S. Tahoe to regulate long-term motel rentals


By Kathryn Reed

South Lake Tahoe wants to put motels that are being used as long-term housing under a microscope to ensure they comply with health and safety codes.

There are 120 hotel-motels in the city with about 5,000 rooms. Of those, 58 establishments have 1,300 rooms that are not being used for traditional tourist accommodations. That equates to 26 percent of the rooms in the city.

“They are not high-quality transitional housing,” Shawna Brekke-Read, Development Services director, told the City Council on March 3.

The draft Single Room Occupancy ordinance was before the council for discussion and input on Tuesday. The goal is to get these establishments to pay transient occupancy tax or be part of the new ordinance that is expected to be adopted this spring.

Using motels as housing is not regulated nor do the units face any inspections because there are no laws on the books that would allow this to happen. That is all about to change.

Problems at these dwellings are varied.

The staff report says, “Commonly, long-term hotels-motels lack a kitchen or safe cooking facilities, the electrical service is inadequate for the electrical demand, hot water heaters are broken or missing, sanitation is poor, smoke detectors are missing or faulty plumbing is problematic, and units are infested with pests.”

But not everyone believes all of these motels should be cast as squalor. Ted Long, a local attorney who used to be on the City Council, represents 60 units managed by Tahoe Rents.

“All the landlords I know want to do the right thing,” Long told Lake Tahoe News. “We don’t need a special ordinance for hotels. The people who are going to be hurt, despite the good intentions, are the people who live there.”

Long said the city is lumping all long-term rentals into the same category and adds that is not fair. He would prefer the motels fall under the multi-family dwelling ordinance that covers six units or more.

While the proposed ordinance would require the hotel rooms to be more like an apartment, Mayor Hal Cole stressed, “We are not turning hotels into apartments.” He said the ordinance creates hybrid-housing units that will be regulated.

Plus, if these hotels were to be apartment conversions, it would require the Tahoe Regional Planning Agency to be involved. It would also negate the city’s ability to collect the hotel tax.

It was agreed that requiring laundry facilities on each floor is not a good idea based on overflows being common when people cram two loads into one washer.

Another issue for Long and some of the landlords who attended the meeting is having to provide one off-site parking spot for every unit. Outside council chambers they talked about how many of their tenants don’t even own a vehicle.

The council (Tom Davis was out ill) agreed to soon conduct a workshop about the proposed ordinance with the goal of attracting more owners and tenants. It was proposed to do so somewhere other than the airport since buses don’t go there and transportation may be an issue for people living in these establishments.

Also needing clarification is whether sewer permits will be needed to accommodate possible required changes.

Richard Solbrig, general manager of South Tahoe Public Utility District, told Lake Tahoe News sewer permits are needed “when the plumbing facilities in a structure are expanded/added, not just rearranged or replaced with new fixtures. Typically in a private residence, it is the addition of a new bathroom. A new sewer unit costs $4,950. Any expansion of plumbing facilities in a structure does trigger a building department permit, and part of that permit process is a sign-off by the district.”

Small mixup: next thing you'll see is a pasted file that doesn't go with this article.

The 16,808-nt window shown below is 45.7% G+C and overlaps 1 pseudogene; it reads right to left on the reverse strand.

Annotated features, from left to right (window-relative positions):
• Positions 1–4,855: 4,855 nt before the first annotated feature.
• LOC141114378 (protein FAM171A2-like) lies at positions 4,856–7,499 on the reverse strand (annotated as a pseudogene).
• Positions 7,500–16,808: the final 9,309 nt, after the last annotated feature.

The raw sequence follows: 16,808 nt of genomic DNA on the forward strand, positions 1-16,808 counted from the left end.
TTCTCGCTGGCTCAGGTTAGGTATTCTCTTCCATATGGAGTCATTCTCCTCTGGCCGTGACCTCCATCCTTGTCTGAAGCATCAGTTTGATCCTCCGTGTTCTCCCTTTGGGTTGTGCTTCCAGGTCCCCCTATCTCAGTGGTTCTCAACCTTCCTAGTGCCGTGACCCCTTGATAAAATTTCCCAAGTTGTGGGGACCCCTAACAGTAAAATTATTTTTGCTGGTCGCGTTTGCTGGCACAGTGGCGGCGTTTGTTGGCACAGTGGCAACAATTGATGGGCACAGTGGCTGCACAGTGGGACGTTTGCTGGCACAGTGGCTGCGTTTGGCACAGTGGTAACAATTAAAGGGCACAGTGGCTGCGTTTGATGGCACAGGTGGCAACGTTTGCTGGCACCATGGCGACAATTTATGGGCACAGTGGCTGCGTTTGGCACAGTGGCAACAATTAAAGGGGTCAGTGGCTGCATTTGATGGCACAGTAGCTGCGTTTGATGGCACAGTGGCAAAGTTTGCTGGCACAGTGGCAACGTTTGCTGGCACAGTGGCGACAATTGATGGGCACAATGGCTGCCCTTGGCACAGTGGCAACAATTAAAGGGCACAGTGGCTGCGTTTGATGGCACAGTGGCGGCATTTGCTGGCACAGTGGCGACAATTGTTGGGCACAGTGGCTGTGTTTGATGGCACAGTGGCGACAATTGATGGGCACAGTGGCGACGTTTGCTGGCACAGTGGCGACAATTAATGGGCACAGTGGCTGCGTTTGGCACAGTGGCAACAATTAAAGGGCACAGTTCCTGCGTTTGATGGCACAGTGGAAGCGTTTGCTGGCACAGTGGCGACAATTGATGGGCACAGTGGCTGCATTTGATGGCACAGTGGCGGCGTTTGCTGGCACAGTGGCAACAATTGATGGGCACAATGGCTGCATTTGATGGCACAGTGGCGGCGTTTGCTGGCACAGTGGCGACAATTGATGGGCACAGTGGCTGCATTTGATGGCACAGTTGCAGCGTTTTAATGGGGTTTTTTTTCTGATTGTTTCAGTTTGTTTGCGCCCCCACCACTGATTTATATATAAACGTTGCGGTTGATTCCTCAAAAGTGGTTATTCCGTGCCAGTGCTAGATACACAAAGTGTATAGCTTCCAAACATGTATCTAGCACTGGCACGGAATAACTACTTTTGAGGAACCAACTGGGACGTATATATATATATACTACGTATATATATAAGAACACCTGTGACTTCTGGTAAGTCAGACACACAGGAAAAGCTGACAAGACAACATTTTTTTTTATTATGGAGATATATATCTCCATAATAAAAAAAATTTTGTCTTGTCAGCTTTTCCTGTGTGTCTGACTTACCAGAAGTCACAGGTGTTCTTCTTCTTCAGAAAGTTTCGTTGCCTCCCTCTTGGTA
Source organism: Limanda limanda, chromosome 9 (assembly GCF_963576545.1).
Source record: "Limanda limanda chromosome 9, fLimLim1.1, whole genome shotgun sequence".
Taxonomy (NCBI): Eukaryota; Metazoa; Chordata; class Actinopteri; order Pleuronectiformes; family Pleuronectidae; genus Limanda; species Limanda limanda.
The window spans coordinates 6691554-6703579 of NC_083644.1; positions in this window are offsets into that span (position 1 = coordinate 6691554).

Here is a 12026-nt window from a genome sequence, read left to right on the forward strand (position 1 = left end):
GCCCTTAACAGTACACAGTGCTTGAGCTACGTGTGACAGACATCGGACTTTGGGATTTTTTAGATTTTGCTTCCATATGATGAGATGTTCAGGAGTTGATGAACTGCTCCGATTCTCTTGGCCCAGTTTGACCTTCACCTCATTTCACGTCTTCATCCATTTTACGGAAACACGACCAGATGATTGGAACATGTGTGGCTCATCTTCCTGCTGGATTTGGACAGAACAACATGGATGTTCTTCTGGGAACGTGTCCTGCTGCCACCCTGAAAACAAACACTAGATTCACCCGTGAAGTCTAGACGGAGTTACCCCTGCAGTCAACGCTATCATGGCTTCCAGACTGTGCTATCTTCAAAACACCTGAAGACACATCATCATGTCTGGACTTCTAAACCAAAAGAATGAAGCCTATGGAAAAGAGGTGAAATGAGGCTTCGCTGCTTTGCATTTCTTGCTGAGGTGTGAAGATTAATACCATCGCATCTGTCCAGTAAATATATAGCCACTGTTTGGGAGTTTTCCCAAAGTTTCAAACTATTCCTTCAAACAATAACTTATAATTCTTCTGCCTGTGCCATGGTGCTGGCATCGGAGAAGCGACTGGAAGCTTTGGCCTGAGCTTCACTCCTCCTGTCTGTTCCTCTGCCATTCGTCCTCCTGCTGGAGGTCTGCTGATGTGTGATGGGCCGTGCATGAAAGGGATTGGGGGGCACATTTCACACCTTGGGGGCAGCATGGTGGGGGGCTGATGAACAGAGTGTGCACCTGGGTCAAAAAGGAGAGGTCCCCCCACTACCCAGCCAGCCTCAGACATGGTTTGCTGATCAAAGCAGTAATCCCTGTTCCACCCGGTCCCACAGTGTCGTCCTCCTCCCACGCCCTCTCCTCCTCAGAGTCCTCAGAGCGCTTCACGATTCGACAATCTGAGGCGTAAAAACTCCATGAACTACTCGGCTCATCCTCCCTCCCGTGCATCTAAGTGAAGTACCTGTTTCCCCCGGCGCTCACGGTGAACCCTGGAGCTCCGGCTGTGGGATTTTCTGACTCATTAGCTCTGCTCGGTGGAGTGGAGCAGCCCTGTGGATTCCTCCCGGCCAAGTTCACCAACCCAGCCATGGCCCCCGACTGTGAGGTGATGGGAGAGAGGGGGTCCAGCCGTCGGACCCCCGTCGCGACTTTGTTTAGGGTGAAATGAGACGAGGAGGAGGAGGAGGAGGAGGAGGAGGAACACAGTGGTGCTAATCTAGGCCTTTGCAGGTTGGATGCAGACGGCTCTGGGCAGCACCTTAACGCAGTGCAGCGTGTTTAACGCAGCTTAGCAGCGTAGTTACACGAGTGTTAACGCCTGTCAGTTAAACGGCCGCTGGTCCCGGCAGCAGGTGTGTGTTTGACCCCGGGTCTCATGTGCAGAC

In other action:

• Council meetings have not been available to Charter customers because the city and cable provider are squabbling over use of the building where the city’s equipment is stored. Meetings may be watched online via the city’s website.

• The city is revisiting its arts and crafts fair regulations for 2016. The council directed planning commissioners to refine what juried shows would look like as well to provide more specifics regarding uniform booths for vendors.

• The March 17 meeting will include an in-depth discussion about what to do with the city’s dilapidated streets.

• At the April 7 meeting as part of the midyear budget discussion the council will talk about how best to spend the nearly $1 million surplus from the 2013-14 budget.


About author

This article was written by admin


Comments (25)
  1. Old Long Skiis says - Posted: March 4, 2015

    As always lots of good articles on LTN. Be sure to read about the long term motel rentals. A problem that’s long been overlooked.
    Also be sure to read about paradise lost in Eldo. Co, and see if you can make some comparisons as to what’s being planned for around here at the lake.
    Then there are more outdoor music venues planned! A temporary amphitheater behind Hard rock! You hearin’ me Ryan Payne?
    Good way to start the day! OLS

  2. Atomic says - Posted: March 4, 2015

    Hey Ted, all the landlords want to do the right thing? Pffft. That’s a joke. Ultimately, the ‘right thing’ is what benefits themselves the most. Junker motels have ruined this town. How it took this long to regulate these eyesores is beyond me. Council, don’t wimp out on this. Take a look at what other progressive city’s have done and do the right thing.

  3. Slapshot says - Posted: March 4, 2015

    Atomic has it right.

  4. Isee says - Posted: March 4, 2015

    Okay, so it’s perfectly acceptable for motel rooms to be full time residences as long as they pay TOT. Only in SLT.
    A million dollar surplus and the worst roads anywhere– Let’s see if someone can think of the appropriate thing to do with the million dollars.

  5. fromform says - Posted: March 4, 2015

    the only down side to the implementation of the single room occupancy ordinance is that the cost will be passed on to the tax payers in the form of construction of ‘warming shelters’, as increased rents put another wave of ‘homeless’ on the streets.

  6. 4-mer-usmc says - Posted: March 4, 2015